Paranormal investigators uncover link to Limerick Hellfire club

Ballinagarde House in Ballyneety.

PARANORMAL investigators Ghost Eire made a startling discovery at Ballinagarde House in Ballyneety when they established that the dilapidated Georgian House was home to Edward Croker, a former member of the Limerick Hellfire Club in Askeaton.

Built by Croker in the 1700s, who is noted as being, “a worthless spendthrift who brought up an arrogant race of blockheads of both sexes”, Ballinagarde House is known by locals as, ‘I doubt it hall’.

This phrase came from John Croker. While laying on his deathbed his son, Robert, a clergyman, told him, “There’s a land fairer and better than this you’ll regard”. His father, John, replied, ‘I doubt it’ in reference to the exquisite surrounds of his lavish stately home.

Ghost Eire, led by husband and wife Anthony Kerrigan and Jennifer Cremins, told the Limerick Post that when they investigated the County Limerick site, they noticed that things weren’t quite as they seemed, leading them to believe that Ballinagarde House was very possibly used as the site of Limerick’s first Hellfire Club.

“Things didn’t seem to add up with the date of the building being built and the painting by James Worsdale and the poem by Dan Hayes of the Askeaton/Limerick Hellfire Club,” Anthony explains.

The painting by James Worsdale featuring members of the Limerick Hellfire Club
Photo: National Gallery of Ireland

“During the investigation, we got dates to when the club was established, 1745, and a body on the grounds being buried.

“The owner of the building, John, he had no idea that Edward Croker was a member of this gentleman’s club, but has stated and has proof the building was built earlier, circa 1745, which we didn’t know during the investigation. Research on the Internet indicated it was built in 1774.

“John told us after the investigation that there was indeed a servant buried on the grounds. We did get a servant coming through on the investigation and the use of the words ‘cheap ones’ coming through. We are now 99 per cent sure Ballinagarde is the original Hellfire Club.”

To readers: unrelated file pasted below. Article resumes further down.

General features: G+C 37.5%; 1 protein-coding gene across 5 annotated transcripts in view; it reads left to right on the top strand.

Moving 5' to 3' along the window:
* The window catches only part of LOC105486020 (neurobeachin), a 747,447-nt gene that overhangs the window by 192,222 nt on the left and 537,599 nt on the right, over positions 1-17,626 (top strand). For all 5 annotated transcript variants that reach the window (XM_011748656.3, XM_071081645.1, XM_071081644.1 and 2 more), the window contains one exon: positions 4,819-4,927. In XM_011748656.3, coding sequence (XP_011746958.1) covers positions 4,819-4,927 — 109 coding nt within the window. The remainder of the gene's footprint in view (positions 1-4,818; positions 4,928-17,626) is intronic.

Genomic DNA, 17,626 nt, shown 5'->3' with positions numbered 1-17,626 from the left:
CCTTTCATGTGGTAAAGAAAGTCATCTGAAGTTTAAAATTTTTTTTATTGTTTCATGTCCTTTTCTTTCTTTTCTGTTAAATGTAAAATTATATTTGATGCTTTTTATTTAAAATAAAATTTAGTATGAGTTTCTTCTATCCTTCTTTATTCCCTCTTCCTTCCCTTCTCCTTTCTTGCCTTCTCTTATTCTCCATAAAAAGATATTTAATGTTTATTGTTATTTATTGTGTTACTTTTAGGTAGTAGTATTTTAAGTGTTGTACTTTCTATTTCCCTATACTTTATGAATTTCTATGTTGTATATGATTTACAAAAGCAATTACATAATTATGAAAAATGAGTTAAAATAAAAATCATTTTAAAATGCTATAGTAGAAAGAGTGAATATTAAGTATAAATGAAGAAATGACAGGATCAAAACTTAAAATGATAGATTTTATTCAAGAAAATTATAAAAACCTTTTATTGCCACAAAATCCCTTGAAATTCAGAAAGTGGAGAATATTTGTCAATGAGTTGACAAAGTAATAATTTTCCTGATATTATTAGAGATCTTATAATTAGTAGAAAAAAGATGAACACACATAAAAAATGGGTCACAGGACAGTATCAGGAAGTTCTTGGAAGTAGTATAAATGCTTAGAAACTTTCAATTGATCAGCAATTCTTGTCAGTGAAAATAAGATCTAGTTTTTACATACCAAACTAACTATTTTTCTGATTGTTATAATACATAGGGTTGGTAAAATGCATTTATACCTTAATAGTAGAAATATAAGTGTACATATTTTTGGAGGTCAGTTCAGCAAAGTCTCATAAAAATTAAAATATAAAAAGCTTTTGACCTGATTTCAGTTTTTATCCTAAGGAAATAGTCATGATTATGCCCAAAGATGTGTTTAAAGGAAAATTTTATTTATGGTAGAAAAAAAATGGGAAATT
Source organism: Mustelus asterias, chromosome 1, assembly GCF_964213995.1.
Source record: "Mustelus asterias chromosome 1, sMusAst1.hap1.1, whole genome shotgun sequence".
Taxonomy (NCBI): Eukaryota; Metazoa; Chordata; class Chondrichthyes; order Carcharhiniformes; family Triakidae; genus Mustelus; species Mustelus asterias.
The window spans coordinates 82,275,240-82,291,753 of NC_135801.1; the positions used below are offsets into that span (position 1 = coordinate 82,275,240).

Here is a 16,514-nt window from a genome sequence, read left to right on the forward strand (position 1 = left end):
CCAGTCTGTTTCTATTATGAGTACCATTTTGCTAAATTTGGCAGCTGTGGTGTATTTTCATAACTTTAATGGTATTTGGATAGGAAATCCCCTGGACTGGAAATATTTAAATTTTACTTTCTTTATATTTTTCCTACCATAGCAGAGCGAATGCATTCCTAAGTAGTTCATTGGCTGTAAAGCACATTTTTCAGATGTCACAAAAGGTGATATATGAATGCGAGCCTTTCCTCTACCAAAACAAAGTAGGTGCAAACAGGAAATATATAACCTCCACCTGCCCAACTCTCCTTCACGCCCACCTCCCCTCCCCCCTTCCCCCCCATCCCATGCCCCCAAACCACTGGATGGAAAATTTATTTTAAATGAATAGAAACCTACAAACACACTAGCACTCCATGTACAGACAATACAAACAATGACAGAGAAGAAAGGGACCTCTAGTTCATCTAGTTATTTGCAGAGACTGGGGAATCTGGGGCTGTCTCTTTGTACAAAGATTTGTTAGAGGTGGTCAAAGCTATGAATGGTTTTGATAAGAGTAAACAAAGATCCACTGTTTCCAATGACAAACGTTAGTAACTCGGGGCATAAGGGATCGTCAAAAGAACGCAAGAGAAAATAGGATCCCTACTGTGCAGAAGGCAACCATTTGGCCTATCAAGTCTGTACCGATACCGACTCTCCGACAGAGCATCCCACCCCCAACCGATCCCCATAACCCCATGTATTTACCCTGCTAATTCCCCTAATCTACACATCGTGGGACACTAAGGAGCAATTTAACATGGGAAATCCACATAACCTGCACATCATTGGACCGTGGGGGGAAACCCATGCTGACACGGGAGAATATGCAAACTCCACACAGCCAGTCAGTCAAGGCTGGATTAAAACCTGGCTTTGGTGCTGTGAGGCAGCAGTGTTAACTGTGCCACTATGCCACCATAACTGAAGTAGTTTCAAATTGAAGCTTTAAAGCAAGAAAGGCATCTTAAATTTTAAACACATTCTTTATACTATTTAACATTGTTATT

After contacting David Ryan, the author of a book based on the Irish and English Hellfire Clubs, ‘Blasphemers and Blackguards’, Ghost Eire were sure they had uncovered a real ghostly gem in South East Limerick.

“He assumed the painting of Limerick members of the Hellfire Club couldn’t have been done at Askeaton, but more likely at a country house estate.

“Our general idea in investigating Ballinagarde at first was in regard to a legend of a supposed cloven hoofed stranger who visited the house. We were on a mission, yet months leading up to the investigation more secrets of the house and the Croker family who owned it unfolded.

“Apart from Askeaton, there is no evidence of any other meeting spot of the Limerick Hellfire Club. We can only go by a portrait by James Worsdale and a poem by Dan Hayes to who attended and what happened at these functions.”

Edward Croker is pictured in this painting and also mentioned in rapturous favour in rhyme by Hayes.

“It must be a coincidence that the wine Croker, renowned to supply for these gatherings, may have come from the same surviving part of the house — the cellars in Ballinagarde. We had no idea that the house was home to a former hellfire club member when seeking access. When we did, we knew we had come across a gem.”

As part of their experiments, Ghost Eire introduced a past enactment experiment “to bring in spirits”. Gambling also took place at the Limerick Hellfire Club, so the investigators played a simple card game to get things stirring.

Ghost Eire investigating the paranormal at Ballinagarde House.

And while conducting an experiment on an Ouija Board, they got some interesting responses from Ballinagarde’s ghostly hell-raisers. The planchette moved eerily across the board to spell out “no tell” after they asked what activities were popular at Ballinagarde.

When, Anthony and his team decided to ask about prostitutes, who would have attended the Hellfire Club’s debauched soirees, ” stay away” came the stern response.

“The topic of sad girls came up too. Perhaps, this falls back to prostitution, in which orgies commonly happened at the gentleman’s club. It makes for an accurate account with the Dan Hayes poem,” Mr Kerrigan suggests.

He also claims to have been left feeling tipsy earlier in the evening during the enactment experiment.

“Although Askeaton is a town and easy for all to meet up in, it would prove difficult in attaining a sexual urge in the public eye. Ballinagarde had a fine supply of wooded area. Askeaton town, not so much, especially with neighbouring locals and visitors, it would have caused a scene.

“Who knows what the Limerick Hellfire Club got up to, it was an elite secret group, and the chances are endless. One thing is for fact; Ballinagarde has a supreme mystery to it,” he concluded.